Planning for My Parents’ Retirement

Photo credit: Rojer, CC BY 2.0.

My family was barely lower-middle-class, but I still grew up in a stable household where I had everything I needed. My parents, who immigrated to the United States as refugees from the Vietnam War in the ’80s, prioritized my sister and me above everything else. They made sure that if nothing else was certain, we would never go hungry or worry about where we would live—and as we got older, that nothing would keep us from going to the best school district that they could send us to. Instead of investing in themselves, they invested in us and our futures.

Now, in our late twenties, my sister and I are facing my parents’ retirement. They’re in the same boat as many other Americans their age—working past retirement age, hoping to be healthy enough to work until 70 to retire and collect the maximum Social Security payout in return for not retiring earlier. This means they’ll probably retire in three years. As a hard-working parent herself, my sister lives close to my family and can be there in case they need anything, but since she has children to support and prioritize first, I don’t anticipate financially supporting my parents with her anytime soon.

When I started my full-time career a few years ago, I immediately began saving for retirement with the goal to have enough for the day I would stop working, either by choice or by circumstance. As I plan for my own early retirement, I’m also preparing for my parents to retire. Retirement guides ask readers to estimate their cost of living and other abstract questions about their lives decades in the future, but those questions stop being abstract when I apply them to my parents’ lives as they prepare to stop working, especially in a time where Medicaid and Medicare are becoming less and less guaranteed.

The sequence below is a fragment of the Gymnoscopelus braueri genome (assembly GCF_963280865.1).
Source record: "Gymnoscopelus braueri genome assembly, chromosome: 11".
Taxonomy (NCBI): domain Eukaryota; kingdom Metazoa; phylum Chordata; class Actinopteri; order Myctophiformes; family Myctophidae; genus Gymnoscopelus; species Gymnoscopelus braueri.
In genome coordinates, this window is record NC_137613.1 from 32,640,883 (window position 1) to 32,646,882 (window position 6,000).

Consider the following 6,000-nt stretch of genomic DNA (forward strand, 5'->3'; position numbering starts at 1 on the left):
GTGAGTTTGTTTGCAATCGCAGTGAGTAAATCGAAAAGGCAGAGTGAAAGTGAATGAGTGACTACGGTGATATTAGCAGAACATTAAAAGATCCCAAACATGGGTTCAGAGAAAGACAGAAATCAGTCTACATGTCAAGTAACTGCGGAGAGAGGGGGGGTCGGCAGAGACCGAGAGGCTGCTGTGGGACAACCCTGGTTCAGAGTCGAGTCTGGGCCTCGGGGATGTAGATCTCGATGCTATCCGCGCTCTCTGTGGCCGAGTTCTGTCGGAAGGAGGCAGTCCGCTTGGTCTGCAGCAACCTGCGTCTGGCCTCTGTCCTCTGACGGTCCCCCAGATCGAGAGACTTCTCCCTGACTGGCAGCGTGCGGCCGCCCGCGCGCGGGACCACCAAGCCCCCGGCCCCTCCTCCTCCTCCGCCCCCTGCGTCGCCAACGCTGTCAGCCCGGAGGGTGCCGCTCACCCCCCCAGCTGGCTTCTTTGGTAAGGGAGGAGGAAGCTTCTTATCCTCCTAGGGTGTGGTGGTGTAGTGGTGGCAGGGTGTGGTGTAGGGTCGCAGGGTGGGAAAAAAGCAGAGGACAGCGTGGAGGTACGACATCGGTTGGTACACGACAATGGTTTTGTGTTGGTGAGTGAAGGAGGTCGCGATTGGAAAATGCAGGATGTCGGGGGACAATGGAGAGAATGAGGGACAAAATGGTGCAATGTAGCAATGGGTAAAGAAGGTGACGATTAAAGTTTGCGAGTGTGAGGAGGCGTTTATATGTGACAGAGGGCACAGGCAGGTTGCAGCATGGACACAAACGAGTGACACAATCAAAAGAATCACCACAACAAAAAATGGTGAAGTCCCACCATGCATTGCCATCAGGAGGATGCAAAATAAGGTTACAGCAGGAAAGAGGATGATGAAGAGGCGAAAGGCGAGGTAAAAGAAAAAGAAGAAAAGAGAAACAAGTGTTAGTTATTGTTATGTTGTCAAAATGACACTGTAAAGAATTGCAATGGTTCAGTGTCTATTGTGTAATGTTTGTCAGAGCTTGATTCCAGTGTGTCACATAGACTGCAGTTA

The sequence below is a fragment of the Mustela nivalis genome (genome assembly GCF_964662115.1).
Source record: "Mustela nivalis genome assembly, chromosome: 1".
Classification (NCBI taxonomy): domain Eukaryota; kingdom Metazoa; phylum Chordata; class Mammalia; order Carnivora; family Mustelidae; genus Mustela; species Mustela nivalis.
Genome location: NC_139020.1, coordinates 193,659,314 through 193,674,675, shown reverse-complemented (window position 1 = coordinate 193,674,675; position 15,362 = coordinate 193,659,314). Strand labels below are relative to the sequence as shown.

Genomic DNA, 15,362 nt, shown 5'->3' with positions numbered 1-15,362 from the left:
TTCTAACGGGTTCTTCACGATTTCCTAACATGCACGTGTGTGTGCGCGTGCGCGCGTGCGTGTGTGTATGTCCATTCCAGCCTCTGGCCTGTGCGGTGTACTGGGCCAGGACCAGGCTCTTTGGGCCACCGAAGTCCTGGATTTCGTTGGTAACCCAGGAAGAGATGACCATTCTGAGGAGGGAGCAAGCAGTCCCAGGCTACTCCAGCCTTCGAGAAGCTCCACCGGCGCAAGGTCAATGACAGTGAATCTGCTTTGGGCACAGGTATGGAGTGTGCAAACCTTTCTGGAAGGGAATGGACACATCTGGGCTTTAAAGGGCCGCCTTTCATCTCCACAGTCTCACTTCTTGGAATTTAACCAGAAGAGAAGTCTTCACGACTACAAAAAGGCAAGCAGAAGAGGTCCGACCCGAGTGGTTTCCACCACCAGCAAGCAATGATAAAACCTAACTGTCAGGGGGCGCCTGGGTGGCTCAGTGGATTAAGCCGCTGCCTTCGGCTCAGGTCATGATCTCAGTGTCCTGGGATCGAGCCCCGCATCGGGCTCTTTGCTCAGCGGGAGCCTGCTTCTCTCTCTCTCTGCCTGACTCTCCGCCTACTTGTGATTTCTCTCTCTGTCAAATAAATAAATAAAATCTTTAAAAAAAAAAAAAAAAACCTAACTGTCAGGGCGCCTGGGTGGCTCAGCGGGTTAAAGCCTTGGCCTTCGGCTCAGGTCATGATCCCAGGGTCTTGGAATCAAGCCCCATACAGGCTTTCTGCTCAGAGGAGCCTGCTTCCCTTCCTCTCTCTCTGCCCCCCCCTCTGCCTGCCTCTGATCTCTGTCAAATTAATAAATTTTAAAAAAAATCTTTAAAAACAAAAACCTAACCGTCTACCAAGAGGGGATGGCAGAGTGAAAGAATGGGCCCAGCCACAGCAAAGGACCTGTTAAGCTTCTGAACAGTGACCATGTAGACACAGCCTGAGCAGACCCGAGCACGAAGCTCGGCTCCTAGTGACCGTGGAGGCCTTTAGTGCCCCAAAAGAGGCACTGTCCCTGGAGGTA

Where will they live?

My parents live in the house my sister and I grew up in as teenagers—the cheapest house in a good and expensive school district. It has three little floors and is packed with our childhood memorabilia, school papers, and books. The soupy and breathtakingly humid summers fill the house with flies and mosquitoes, and the torrential winter snows require us to shovel a path out of our house as soon as we open the door (only to misstep and slide down the secret ice layer we exposed after clearing the snow).

Going down in the basement, I can see the half-finished flooring that my dad, whom I call Apa, worked on incrementally over the last 15 years on his days off. The drywall and insulation are set up the right way, and the ancient washer and dryer hum in the corner. It’s going to make a good spare bedroom when my apa has time to finish it.

Walking into the backyard, I smell the freshly mowed grass, pick the fragrant herbs my mom grows with care and appreciate the yard work that they do like clockwork every week. Though my parents are getting older, their home is always kept in order inside and out. They live only 45 minutes from my sister and her kids, and ten minutes from most of my aunts and uncles. They don’t want to leave their home, and we don’t want them to have to leave, even if they have to deal with stairs and snow in their golden years.

What does their monthly budget look like?